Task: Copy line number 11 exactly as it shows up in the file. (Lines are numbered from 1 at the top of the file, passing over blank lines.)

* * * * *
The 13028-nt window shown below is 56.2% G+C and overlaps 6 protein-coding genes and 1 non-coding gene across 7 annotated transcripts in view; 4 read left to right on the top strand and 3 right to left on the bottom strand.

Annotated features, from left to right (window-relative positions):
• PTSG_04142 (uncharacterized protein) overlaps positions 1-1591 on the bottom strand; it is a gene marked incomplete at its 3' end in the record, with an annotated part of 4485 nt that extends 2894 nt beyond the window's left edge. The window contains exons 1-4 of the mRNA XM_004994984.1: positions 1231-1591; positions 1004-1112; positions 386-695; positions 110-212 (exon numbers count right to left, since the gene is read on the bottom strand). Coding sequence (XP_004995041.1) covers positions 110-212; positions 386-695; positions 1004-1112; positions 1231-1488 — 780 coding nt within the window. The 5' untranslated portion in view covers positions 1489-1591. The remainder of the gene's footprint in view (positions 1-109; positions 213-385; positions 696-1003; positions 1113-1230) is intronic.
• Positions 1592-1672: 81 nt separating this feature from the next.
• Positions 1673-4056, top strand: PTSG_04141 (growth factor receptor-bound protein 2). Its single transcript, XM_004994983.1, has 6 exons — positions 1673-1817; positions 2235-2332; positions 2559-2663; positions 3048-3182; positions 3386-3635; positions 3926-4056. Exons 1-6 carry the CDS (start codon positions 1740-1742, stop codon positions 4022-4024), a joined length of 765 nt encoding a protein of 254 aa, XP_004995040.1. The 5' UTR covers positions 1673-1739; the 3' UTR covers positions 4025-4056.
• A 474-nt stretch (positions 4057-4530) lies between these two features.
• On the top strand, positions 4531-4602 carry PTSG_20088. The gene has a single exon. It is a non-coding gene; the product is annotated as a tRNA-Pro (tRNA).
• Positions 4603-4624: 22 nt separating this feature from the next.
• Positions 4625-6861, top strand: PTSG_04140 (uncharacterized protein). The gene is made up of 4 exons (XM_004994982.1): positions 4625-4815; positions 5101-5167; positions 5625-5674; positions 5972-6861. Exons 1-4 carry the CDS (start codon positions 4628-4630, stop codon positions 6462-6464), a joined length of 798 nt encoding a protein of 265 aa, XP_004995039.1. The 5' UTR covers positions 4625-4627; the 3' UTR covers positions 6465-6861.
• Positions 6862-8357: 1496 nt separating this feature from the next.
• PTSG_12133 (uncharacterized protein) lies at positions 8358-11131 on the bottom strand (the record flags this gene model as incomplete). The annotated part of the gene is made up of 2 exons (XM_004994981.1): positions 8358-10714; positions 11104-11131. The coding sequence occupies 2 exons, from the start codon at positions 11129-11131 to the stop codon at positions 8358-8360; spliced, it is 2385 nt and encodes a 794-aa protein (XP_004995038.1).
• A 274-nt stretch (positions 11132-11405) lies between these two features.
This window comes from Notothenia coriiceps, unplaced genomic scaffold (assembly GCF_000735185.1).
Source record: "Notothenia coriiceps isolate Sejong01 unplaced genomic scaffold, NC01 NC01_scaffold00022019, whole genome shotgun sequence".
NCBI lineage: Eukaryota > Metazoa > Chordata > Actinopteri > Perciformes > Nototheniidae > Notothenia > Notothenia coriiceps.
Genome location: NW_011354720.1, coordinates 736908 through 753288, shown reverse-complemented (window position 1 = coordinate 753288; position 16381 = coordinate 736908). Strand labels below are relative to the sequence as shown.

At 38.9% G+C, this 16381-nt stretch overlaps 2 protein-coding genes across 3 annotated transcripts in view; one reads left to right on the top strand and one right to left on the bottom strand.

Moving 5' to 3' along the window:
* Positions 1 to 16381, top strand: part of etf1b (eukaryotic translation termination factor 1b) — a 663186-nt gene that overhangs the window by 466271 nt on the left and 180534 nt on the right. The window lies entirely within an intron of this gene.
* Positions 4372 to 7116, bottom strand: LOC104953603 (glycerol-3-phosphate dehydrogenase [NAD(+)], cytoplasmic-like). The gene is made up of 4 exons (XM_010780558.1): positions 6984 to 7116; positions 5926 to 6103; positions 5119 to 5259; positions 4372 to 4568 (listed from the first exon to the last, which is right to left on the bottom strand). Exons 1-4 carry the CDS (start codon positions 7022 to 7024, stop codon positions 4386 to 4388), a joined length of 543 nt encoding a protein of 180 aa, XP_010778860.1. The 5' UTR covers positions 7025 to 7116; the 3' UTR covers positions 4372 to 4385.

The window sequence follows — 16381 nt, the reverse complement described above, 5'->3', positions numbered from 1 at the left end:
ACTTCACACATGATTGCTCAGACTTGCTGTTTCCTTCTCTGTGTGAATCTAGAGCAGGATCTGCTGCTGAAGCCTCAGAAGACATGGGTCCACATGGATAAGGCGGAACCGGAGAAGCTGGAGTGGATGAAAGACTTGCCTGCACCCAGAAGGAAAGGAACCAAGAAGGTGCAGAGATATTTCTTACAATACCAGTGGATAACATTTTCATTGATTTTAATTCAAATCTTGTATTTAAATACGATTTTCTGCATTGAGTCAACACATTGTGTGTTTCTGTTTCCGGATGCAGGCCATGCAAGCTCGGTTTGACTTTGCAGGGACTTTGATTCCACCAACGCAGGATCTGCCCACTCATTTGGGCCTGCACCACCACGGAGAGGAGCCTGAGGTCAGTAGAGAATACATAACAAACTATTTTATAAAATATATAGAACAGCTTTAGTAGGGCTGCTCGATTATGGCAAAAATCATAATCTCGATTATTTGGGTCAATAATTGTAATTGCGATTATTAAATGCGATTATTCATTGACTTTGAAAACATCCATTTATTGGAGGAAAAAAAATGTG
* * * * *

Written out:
• PTSG_12133 (uncharacterized protein) lies at positions 8358-11131 on the bottom strand (the record flags this gene model as incomplete). The annotated part of the gene is made up of 2 exons (XM_004994981.1): positions 8358-10714; positions 11104-11131. The coding sequence occupies 2 exons, from the start codon at positions 11129-11131 to the stop codon at positions 8358-8360; spliced, it is 2385 nt and encodes a 794-aa protein (XP_004995038.1).